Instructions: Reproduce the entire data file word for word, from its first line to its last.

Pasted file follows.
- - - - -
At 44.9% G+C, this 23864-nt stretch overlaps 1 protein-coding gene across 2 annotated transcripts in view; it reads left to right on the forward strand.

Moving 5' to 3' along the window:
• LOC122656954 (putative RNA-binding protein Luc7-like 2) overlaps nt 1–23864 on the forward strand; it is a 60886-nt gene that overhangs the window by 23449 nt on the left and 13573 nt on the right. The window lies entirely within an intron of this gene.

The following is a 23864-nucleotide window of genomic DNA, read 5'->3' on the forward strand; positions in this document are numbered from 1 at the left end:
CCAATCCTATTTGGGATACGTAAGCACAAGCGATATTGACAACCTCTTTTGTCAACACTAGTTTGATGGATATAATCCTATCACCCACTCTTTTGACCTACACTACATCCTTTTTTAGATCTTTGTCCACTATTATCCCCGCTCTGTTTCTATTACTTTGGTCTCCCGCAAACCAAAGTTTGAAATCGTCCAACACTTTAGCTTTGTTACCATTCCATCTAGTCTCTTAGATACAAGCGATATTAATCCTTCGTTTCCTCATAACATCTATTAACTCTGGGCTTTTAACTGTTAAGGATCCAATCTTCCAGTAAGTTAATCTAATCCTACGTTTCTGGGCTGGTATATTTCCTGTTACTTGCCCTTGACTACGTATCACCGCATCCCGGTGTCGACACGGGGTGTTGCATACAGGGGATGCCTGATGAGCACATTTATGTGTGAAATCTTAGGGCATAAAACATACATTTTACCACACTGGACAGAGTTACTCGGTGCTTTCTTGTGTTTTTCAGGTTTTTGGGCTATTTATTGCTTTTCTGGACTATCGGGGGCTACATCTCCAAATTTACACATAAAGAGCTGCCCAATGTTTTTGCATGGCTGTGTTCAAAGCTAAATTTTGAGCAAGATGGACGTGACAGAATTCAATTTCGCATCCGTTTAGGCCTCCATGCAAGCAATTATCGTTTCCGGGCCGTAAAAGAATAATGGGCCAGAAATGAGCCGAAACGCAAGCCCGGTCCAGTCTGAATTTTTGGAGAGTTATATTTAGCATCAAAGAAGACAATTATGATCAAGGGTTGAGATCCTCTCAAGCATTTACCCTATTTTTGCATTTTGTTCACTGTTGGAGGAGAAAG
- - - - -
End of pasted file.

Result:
At 44.9% G+C, this 23864-nt stretch overlaps 1 protein-coding gene across 2 annotated transcripts in view; it reads left to right on the forward strand.

Moving 5' to 3' along the window:
• LOC122656954 (putative RNA-binding protein Luc7-like 2) overlaps nt 1–23864 on the forward strand; it is a 60886-nt gene that overhangs the window by 23449 nt on the left and 13573 nt on the right. The window lies entirely within an intron of this gene.

The following is a 23864-nucleotide window of genomic DNA, read 5'->3' on the forward strand; positions in this document are numbered from 1 at the left end:
CCAATCCTATTTGGGATACGTAAGCACAAGCGATATTGACAACCTCTTTTGTCAACACTAGTTTGATGGATATAATCCTATCACCCACTCTTTTGACCTACACTACATCCTTTTTTAGATCTTTGTCCACTATTATCCCCGCTCTGTTTCTATTACTTTGGTCTCCCGCAAACCAAAGTTTGAAATCGTCCAACACTTTAGCTTTGTTACCATTCCATCTAGTCTCTTAGATACAAGCGATATTAATCCTTCGTTTCCTCATAACATCTATTAACTCTGGGCTTTTAACTGTTAAGGATCCAATCTTCCAGTAAGTTAATCTAATCCTACGTTTCTGGGCTGGTATATTTCCTGTTACTTGCCCTTGACTACGTATCACCGCATCCCGGTGTCGACACGGGGTGTTGCATACAGGGGATGCCTGATGAGCACATTTATGTGTGAAATCTTAGGGCATAAAACATACATTTTACCACACTGGACAGAGTTACTCGGTGCTTTCTTGTGTTTTTCAGGTTTTTGGGCTATTTATTGCTTTTCTGGACTATCGGGGGCTACATCTCCAAATTTACACATAAAGAGCTGCCCAATGTTTTTGCATGGCTGTGTTCAAAGCTAAATTTTGAGCAAGATGGACGTGACAGAATTCAATTTCGCATCCGTTTAGGCCTCCATGCAAGCAATTATCGTTTCCGGGCCGTAAAAGAATAATGGGCCAGAAATGAGCCGAAACGCAAGCCCGGTCCAGTCTGAATTTTTGGAGAGTTATATTTAGCATCAAAGAAGACAATTATGATCAAGGGTTGAGATCCTCTCAAGCATTTACCCTATTTTTGCATTTTGTTCACTGTTGGAGGAGAAAG